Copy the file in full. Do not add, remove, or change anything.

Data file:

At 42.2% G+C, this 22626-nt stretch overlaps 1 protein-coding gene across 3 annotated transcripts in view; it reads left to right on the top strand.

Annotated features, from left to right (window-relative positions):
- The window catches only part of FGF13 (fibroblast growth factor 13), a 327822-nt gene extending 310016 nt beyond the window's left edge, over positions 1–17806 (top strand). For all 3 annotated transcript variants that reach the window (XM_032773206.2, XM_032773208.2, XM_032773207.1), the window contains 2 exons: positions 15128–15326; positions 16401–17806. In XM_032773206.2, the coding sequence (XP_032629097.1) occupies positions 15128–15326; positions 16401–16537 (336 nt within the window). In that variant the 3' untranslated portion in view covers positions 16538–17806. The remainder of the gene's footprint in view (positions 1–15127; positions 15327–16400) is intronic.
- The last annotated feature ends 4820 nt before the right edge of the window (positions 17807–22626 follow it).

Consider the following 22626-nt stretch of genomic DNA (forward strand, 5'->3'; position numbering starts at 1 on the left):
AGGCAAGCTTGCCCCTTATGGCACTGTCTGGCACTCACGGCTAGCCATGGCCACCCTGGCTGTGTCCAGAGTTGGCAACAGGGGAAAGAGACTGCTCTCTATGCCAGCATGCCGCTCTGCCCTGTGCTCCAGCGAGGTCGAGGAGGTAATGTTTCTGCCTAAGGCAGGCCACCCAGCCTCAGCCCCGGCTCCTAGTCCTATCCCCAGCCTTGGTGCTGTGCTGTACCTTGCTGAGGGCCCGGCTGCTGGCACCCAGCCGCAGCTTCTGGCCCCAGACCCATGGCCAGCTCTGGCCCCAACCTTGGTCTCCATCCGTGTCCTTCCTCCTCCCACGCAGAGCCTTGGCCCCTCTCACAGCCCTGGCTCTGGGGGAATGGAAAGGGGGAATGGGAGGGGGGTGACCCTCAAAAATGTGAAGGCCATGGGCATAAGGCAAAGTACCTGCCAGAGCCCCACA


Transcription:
At 42.2% G+C, this 22626-nt stretch overlaps 1 protein-coding gene across 3 annotated transcripts in view; it reads left to right on the top strand.

Annotated features, from left to right (window-relative positions):
- The window catches only part of FGF13 (fibroblast growth factor 13), a 327822-nt gene extending 310016 nt beyond the window's left edge, over positions 1–17806 (top strand). For all 3 annotated transcript variants that reach the window (XM_032773206.2, XM_032773208.2, XM_032773207.1), the window contains 2 exons: positions 15128–15326; positions 16401–17806. In XM_032773206.2, the coding sequence (XP_032629097.1) occupies positions 15128–15326; positions 16401–16537 (336 nt within the window). In that variant the 3' untranslated portion in view covers positions 16538–17806. The remainder of the gene's footprint in view (positions 1–15127; positions 15327–16400) is intronic.
- The last annotated feature ends 4820 nt before the right edge of the window (positions 17807–22626 follow it).

Consider the following 22626-nt stretch of genomic DNA (forward strand, 5'->3'; position numbering starts at 1 on the left):
AGGCAAGCTTGCCCCTTATGGCACTGTCTGGCACTCACGGCTAGCCATGGCCACCCTGGCTGTGTCCAGAGTTGGCAACAGGGGAAAGAGACTGCTCTCTATGCCAGCATGCCGCTCTGCCCTGTGCTCCAGCGAGGTCGAGGAGGTAATGTTTCTGCCTAAGGCAGGCCACCCAGCCTCAGCCCCGGCTCCTAGTCCTATCCCCAGCCTTGGTGCTGTGCTGTACCTTGCTGAGGGCCCGGCTGCTGGCACCCAGCCGCAGCTTCTGGCCCCAGACCCATGGCCAGCTCTGGCCCCAACCTTGGTCTCCATCCGTGTCCTTCCTCCTCCCACGCAGAGCCTTGGCCCCTCTCACAGCCCTGGCTCTGGGGGAATGGAAAGGGGGAATGGGAGGGGGGTGACCCTCAAAAATGTGAAGGCCATGGGCATAAGGCAAAGTACCTGCCAGAGCCCCACA